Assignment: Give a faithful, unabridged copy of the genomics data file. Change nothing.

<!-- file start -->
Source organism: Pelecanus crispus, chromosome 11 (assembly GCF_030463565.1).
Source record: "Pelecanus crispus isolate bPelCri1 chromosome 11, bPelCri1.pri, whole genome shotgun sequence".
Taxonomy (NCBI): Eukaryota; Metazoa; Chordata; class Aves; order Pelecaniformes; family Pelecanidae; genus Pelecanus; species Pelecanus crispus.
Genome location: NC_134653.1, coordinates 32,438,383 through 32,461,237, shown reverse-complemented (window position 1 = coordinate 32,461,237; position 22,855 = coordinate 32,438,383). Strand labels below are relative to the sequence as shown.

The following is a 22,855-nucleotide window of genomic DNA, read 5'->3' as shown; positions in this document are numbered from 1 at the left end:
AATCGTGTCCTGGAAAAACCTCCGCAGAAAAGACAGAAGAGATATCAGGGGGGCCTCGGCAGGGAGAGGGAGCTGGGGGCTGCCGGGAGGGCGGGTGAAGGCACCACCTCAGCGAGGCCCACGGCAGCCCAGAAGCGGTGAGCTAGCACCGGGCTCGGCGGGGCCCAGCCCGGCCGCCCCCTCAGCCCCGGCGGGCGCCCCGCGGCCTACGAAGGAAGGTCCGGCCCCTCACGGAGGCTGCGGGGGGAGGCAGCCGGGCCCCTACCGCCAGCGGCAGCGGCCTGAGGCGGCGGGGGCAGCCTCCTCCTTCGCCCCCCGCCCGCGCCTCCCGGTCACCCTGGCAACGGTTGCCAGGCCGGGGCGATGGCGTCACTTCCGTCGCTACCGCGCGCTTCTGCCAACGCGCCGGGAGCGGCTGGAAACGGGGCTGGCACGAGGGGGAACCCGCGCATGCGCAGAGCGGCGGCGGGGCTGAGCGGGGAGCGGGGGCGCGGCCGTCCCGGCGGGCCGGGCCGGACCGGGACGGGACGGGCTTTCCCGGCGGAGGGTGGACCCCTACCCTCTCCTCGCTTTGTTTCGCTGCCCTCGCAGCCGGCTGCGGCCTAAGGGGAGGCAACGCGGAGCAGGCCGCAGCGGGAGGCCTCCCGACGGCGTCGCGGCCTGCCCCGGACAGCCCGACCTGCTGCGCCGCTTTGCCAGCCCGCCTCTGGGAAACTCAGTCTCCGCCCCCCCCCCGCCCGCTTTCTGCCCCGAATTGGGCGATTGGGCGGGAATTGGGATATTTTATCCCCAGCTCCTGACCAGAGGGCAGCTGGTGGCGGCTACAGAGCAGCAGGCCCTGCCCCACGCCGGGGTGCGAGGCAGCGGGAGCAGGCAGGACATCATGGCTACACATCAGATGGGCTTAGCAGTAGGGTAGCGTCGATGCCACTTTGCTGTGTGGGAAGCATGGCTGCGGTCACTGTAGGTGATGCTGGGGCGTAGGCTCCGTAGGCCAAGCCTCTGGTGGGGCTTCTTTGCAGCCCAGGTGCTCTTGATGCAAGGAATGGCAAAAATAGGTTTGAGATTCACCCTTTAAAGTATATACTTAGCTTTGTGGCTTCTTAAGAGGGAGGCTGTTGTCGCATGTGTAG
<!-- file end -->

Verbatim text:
Source organism: Pelecanus crispus, chromosome 11 (assembly GCF_030463565.1).
Source record: "Pelecanus crispus isolate bPelCri1 chromosome 11, bPelCri1.pri, whole genome shotgun sequence".
Taxonomy (NCBI): Eukaryota; Metazoa; Chordata; class Aves; order Pelecaniformes; family Pelecanidae; genus Pelecanus; species Pelecanus crispus.
Genome location: NC_134653.1, coordinates 32,438,383 through 32,461,237, shown reverse-complemented (window position 1 = coordinate 32,461,237; position 22,855 = coordinate 32,438,383). Strand labels below are relative to the sequence as shown.

The following is a 22,855-nucleotide window of genomic DNA, read 5'->3' as shown; positions in this document are numbered from 1 at the left end:
AATCGTGTCCTGGAAAAACCTCCGCAGAAAAGACAGAAGAGATATCAGGGGGGCCTCGGCAGGGAGAGGGAGCTGGGGGCTGCCGGGAGGGCGGGTGAAGGCACCACCTCAGCGAGGCCCACGGCAGCCCAGAAGCGGTGAGCTAGCACCGGGCTCGGCGGGGCCCAGCCCGGCCGCCCCCTCAGCCCCGGCGGGCGCCCCGCGGCCTACGAAGGAAGGTCCGGCCCCTCACGGAGGCTGCGGGGGGAGGCAGCCGGGCCCCTACCGCCAGCGGCAGCGGCCTGAGGCGGCGGGGGCAGCCTCCTCCTTCGCCCCCCGCCCGCGCCTCCCGGTCACCCTGGCAACGGTTGCCAGGCCGGGGCGATGGCGTCACTTCCGTCGCTACCGCGCGCTTCTGCCAACGCGCCGGGAGCGGCTGGAAACGGGGCTGGCACGAGGGGGAACCCGCGCATGCGCAGAGCGGCGGCGGGGCTGAGCGGGGAGCGGGGGCGCGGCCGTCCCGGCGGGCCGGGCCGGACCGGGACGGGACGGGCTTTCCCGGCGGAGGGTGGACCCCTACCCTCTCCTCGCTTTGTTTCGCTGCCCTCGCAGCCGGCTGCGGCCTAAGGGGAGGCAACGCGGAGCAGGCCGCAGCGGGAGGCCTCCCGACGGCGTCGCGGCCTGCCCCGGACAGCCCGACCTGCTGCGCCGCTTTGCCAGCCCGCCTCTGGGAAACTCAGTCTCCGCCCCCCCCCCGCCCGCTTTCTGCCCCGAATTGGGCGATTGGGCGGGAATTGGGATATTTTATCCCCAGCTCCTGACCAGAGGGCAGCTGGTGGCGGCTACAGAGCAGCAGGCCCTGCCCCACGCCGGGGTGCGAGGCAGCGGGAGCAGGCAGGACATCATGGCTACACATCAGATGGGCTTAGCAGTAGGGTAGCGTCGATGCCACTTTGCTGTGTGGGAAGCATGGCTGCGGTCACTGTAGGTGATGCTGGGGCGTAGGCTCCGTAGGCCAAGCCTCTGGTGGGGCTTCTTTGCAGCCCAGGTGCTCTTGATGCAAGGAATGGCAAAAATAGGTTTGAGATTCACCCTTTAAAGTATATACTTAGCTTTGTGGCTTCTTAAGAGGGAGGCTGTTGTCGCATGTGTAG